The UK competition watchdog’s decision to block a takeover of Footasylum by rival retailer JD Sports has been overturned by the Competition Appeals Tribunal.
The Competition and Markets Authority (CMA) previously halted the £90 million deal, warning it could lead to higher prices for shoppers.
However, on Friday, the tribunal said the regulator acted “irrationally” when it ruled in May that the move would lead to a “substantial lessening” of competition nationally.
CMA considers next steps in JD Sports / Footasylum merger: https://t.co/VyRqshDZWd
— Competition & Markets Authority (@CMAgovUK) November 13, 2020
It said the CMA did not follow up on inquiries with suppliers and failed to properly assess the likely impact of the Covid-19 pandemic in its decision.
The tribunal also found that the CMA did not fully understand the increased ability of Nike and Adidas to sell products directly to customers, which affected the decision making.
The case will now go back to the CMA for reconsideration following the judgement.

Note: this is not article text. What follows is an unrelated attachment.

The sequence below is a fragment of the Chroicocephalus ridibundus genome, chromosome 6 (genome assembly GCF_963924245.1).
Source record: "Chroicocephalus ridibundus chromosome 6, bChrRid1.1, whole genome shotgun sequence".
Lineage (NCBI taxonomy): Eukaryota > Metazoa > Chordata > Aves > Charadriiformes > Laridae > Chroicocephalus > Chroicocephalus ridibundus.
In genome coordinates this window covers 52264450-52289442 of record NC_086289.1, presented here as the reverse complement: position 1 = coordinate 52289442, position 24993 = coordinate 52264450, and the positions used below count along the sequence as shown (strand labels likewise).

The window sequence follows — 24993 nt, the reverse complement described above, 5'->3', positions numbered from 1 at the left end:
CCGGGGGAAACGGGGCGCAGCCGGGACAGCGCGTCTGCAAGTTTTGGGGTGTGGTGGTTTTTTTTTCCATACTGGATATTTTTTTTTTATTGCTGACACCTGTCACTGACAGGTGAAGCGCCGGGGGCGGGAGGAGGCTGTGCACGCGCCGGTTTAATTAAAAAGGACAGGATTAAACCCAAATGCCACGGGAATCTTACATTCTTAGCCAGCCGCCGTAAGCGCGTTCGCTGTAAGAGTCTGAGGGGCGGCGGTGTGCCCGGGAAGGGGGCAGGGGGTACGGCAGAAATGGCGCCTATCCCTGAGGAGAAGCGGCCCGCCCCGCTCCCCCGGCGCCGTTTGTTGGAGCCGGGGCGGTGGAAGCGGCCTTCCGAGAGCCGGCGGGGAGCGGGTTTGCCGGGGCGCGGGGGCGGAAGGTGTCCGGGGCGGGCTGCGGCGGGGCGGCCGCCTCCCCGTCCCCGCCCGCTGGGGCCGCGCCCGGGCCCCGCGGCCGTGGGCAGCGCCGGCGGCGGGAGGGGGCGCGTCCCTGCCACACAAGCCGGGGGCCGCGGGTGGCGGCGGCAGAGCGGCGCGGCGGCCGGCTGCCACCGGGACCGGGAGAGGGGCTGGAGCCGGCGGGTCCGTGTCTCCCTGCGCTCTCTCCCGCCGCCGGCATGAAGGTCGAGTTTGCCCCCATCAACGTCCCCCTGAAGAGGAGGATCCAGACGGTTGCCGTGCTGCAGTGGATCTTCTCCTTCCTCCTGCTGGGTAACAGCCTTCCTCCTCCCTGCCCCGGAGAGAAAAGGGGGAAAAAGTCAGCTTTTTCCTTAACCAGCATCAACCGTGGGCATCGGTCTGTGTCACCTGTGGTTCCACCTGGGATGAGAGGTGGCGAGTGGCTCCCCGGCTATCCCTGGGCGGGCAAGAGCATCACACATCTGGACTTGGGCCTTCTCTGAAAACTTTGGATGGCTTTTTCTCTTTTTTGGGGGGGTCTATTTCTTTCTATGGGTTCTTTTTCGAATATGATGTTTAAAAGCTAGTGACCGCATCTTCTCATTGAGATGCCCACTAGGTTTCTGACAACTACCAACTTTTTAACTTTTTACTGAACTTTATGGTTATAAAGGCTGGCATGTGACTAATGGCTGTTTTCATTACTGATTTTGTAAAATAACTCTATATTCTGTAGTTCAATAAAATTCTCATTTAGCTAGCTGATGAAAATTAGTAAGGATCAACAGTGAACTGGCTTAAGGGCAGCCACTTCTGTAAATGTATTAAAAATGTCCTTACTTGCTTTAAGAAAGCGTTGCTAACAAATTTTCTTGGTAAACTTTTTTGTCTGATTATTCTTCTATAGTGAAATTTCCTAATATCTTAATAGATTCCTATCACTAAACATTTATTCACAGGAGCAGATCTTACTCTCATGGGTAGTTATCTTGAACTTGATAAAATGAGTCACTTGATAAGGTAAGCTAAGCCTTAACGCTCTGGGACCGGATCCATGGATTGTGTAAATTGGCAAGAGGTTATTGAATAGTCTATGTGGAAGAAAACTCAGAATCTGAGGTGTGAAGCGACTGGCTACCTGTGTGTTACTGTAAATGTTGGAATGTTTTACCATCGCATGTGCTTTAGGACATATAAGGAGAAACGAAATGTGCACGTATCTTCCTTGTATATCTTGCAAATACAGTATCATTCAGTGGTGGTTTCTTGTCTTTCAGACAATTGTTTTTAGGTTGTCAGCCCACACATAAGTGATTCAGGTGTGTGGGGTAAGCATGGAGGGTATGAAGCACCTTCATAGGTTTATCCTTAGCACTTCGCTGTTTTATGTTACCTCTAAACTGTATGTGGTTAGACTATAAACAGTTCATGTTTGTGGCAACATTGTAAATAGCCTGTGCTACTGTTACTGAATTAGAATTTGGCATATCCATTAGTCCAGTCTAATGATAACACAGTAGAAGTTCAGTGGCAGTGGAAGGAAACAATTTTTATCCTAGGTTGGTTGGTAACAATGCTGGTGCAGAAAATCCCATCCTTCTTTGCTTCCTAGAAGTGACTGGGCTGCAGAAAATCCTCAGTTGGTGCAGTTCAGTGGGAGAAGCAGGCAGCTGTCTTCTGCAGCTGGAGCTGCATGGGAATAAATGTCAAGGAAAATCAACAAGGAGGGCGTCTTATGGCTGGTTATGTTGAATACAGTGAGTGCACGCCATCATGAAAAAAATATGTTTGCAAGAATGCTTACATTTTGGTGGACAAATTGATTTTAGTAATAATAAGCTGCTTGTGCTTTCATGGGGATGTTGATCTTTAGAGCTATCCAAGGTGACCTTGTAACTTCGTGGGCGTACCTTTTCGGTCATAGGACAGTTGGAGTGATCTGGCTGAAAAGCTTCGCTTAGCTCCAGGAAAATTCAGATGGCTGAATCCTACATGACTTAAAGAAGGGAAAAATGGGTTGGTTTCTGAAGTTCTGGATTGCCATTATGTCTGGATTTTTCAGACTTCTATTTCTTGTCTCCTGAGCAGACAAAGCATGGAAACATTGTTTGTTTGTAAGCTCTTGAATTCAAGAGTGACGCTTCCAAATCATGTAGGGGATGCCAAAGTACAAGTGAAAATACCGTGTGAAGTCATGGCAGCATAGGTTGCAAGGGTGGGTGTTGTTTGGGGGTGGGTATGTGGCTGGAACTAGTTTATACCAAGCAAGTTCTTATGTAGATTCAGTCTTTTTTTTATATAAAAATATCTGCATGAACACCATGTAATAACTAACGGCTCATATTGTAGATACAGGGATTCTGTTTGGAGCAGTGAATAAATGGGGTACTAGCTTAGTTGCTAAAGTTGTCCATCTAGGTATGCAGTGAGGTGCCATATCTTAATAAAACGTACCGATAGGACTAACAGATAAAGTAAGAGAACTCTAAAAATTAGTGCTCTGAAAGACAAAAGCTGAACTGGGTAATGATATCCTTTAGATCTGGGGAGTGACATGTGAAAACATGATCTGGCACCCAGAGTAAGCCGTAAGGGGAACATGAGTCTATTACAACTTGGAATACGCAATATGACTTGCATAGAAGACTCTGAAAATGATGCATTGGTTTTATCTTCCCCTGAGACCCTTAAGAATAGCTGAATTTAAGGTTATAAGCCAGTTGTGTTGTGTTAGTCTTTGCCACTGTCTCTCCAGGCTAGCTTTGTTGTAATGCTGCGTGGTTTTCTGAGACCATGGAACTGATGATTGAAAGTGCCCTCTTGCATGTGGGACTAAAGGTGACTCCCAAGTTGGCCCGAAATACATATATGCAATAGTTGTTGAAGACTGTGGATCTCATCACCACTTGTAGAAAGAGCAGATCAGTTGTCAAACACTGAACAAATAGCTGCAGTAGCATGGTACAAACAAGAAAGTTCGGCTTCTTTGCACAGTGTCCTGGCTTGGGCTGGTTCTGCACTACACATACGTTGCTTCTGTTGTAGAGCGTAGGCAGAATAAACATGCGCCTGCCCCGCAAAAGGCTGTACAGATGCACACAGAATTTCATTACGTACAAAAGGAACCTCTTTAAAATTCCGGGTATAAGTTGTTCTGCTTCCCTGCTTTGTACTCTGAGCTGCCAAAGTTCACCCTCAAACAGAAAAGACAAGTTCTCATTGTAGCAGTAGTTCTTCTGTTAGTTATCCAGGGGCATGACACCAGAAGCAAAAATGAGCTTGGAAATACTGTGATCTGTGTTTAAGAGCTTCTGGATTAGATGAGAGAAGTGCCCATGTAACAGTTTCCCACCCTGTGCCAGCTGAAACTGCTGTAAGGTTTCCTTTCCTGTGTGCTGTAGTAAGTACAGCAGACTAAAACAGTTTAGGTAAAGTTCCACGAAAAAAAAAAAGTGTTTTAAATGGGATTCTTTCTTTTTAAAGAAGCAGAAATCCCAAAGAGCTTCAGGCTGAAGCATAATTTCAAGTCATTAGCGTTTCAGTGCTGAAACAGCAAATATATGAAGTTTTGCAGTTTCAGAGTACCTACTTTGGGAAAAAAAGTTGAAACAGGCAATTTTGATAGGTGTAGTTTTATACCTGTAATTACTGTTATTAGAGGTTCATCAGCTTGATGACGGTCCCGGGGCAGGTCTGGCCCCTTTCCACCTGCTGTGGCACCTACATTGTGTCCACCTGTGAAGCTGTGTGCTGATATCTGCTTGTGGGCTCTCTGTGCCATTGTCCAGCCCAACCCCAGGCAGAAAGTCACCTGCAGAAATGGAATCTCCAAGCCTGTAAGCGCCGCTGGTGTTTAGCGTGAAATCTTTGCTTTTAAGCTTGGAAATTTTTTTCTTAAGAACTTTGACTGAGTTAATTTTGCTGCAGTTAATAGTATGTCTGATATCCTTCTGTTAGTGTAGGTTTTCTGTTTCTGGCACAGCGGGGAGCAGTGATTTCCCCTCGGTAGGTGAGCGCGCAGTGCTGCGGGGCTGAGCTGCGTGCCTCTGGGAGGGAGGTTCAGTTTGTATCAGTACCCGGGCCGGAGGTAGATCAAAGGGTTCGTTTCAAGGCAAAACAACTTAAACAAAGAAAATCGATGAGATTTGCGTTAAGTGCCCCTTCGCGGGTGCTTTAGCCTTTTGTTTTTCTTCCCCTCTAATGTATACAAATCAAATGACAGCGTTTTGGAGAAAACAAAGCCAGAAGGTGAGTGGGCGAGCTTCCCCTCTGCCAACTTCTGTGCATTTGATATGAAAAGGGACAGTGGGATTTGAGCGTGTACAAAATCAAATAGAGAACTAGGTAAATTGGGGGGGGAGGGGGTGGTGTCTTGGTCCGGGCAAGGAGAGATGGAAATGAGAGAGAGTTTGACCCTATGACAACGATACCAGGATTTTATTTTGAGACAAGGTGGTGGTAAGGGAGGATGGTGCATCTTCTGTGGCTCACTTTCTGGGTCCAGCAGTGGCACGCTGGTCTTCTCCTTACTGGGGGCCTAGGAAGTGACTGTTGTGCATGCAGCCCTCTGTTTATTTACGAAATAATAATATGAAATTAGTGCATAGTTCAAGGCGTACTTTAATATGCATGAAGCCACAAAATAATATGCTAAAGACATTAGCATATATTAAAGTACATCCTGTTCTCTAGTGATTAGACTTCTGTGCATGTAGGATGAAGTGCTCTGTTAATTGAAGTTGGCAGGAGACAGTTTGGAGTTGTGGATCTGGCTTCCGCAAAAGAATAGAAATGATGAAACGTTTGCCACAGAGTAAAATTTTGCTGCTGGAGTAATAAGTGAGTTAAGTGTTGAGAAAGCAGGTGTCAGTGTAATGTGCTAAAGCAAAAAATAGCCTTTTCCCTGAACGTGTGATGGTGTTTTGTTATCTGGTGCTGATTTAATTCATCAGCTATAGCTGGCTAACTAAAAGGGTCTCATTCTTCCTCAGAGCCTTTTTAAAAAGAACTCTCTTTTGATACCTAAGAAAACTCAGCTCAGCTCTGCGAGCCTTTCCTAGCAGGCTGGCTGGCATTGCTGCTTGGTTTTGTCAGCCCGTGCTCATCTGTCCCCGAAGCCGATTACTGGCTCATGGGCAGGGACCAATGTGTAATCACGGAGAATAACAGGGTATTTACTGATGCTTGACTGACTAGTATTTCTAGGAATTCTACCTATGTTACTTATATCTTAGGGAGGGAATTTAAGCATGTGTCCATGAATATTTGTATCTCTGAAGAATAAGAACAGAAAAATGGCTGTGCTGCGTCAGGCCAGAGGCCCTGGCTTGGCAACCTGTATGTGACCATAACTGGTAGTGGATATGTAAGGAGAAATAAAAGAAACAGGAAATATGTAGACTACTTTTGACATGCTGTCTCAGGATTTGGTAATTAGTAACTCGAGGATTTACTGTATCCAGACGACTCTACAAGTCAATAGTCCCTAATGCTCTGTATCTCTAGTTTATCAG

CMA chief executive Andrea Coscelli said the organisation welcomes the tribunal’s “strong endorsement of its approach to making sure that mergers don’t leave UK shoppers worse off”.
He added: “However, we are disappointed that the tribunal disagreed with the CMA’s approach to information gathering about the specific impact of coronavirus on the sector given the circumstances at that time.
“We will now take stock of today’s judgment and carefully consider our next steps, including whether to appeal.”
Peter Cowgill, executive chairman of JD Sports, said: “We have always maintained that this merger would provide significant long-term benefits to customers, colleagues and brand partners, and so we are very pleased with the Competition Appeal Tribunal’s judgment today.
“The entire case will now go back to the CMA for re-consideration and we look forward to presenting further evidence which demonstrates the true extent to which the competitive landscape has evolved, in particular as a result of the unprecedented challenges caused by the Covid-19 pandemic.”
Earlier this year, JD Sports hit out at the CMA, saying it believed the regulator “failed to meet its objective of protecting consumer interests”.
It said the initial decision would “be detrimental for Footasylum” and its 2,500 staff.
In August, the CMA also slapped JD Sports and shareholder Pentland Group with a £300,000 fine for breaching an order related to the Footasylum deal.